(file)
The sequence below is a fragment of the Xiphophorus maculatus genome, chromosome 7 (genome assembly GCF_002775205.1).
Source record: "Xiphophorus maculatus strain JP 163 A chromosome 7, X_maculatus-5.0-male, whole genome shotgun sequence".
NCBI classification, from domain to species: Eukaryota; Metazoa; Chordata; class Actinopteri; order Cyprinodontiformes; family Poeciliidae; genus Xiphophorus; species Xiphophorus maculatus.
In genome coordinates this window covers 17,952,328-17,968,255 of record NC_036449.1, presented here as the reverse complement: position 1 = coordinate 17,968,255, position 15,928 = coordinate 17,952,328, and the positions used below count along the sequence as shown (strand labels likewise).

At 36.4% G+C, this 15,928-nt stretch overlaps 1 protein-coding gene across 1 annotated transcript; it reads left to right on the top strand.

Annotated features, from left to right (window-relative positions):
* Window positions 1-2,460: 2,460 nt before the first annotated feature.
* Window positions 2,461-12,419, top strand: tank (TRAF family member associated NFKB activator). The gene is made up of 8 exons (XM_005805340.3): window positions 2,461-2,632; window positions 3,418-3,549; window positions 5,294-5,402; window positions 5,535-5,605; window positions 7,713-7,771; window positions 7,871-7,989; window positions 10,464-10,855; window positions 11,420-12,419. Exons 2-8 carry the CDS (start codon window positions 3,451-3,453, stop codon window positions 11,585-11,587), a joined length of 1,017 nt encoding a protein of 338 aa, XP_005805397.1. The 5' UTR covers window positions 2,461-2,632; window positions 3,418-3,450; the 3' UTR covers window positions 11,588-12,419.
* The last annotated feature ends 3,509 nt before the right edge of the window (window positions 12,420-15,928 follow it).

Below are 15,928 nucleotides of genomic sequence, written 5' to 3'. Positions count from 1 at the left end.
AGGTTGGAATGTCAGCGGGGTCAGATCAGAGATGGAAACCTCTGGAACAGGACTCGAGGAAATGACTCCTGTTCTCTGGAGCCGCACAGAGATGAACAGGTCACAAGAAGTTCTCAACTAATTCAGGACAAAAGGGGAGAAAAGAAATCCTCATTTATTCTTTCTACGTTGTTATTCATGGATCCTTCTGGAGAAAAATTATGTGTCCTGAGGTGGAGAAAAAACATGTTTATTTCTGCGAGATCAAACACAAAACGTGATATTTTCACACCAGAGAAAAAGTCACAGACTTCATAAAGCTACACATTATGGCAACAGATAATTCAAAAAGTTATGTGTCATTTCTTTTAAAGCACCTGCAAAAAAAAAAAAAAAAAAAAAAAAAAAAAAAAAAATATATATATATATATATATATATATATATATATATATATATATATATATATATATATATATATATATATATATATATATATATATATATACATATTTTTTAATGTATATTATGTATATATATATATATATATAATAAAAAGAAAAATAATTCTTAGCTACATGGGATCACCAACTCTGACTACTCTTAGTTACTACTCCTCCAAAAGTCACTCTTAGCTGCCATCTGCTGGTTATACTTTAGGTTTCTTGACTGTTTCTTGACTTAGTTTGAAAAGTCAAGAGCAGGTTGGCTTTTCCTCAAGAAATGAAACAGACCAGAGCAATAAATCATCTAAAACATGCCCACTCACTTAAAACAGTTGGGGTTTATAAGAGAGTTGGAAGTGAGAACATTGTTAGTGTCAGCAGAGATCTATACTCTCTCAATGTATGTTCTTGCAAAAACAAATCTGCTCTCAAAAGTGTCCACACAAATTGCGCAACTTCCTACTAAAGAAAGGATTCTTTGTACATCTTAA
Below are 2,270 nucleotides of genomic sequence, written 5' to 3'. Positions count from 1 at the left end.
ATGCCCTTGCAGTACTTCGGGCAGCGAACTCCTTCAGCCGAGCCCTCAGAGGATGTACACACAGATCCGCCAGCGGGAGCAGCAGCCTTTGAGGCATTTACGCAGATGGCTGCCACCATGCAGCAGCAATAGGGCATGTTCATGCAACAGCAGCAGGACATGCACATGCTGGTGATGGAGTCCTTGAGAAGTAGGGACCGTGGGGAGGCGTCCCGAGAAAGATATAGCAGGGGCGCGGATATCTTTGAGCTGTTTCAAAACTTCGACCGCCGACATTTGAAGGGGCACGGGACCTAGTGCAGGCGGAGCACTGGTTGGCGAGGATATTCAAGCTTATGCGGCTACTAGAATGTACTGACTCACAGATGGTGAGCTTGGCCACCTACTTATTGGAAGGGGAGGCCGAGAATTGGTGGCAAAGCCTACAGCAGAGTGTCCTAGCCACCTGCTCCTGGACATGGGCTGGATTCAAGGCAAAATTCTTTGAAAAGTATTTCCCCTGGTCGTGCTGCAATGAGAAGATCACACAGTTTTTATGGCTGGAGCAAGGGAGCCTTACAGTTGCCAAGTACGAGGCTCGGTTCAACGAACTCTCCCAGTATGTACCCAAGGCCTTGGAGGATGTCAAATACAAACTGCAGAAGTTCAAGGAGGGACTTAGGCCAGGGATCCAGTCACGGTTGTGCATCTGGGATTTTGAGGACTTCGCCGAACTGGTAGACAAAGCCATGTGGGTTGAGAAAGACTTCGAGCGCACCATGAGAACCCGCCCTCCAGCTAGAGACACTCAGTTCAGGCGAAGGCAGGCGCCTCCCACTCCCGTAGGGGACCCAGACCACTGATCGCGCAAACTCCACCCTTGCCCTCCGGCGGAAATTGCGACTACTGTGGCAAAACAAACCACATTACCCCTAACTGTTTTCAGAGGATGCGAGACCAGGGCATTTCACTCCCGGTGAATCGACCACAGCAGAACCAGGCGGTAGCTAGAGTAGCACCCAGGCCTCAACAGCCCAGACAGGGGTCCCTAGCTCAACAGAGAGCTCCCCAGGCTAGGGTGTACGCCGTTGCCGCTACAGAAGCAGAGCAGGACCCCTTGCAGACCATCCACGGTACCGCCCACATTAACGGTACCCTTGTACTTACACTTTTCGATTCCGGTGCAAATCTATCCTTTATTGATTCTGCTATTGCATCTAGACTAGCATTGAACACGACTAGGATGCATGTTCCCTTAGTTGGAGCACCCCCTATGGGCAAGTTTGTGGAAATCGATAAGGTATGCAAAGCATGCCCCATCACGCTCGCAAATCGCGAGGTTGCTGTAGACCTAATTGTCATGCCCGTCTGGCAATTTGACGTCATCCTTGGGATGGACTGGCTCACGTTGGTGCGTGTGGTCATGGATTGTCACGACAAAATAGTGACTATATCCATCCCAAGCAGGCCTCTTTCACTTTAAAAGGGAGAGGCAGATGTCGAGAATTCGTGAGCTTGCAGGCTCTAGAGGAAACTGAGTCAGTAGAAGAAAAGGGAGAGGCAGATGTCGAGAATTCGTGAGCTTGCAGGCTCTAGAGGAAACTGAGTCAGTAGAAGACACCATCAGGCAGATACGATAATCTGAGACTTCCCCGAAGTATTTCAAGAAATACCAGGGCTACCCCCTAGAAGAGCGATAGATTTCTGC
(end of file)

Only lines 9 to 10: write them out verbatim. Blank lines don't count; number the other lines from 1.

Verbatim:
* The last annotated feature ends 3,509 nt before the right edge of the window (window positions 12,420-15,928 follow it).

Below are 15,928 nucleotides of genomic sequence, written 5' to 3'. Positions count from 1 at the left end.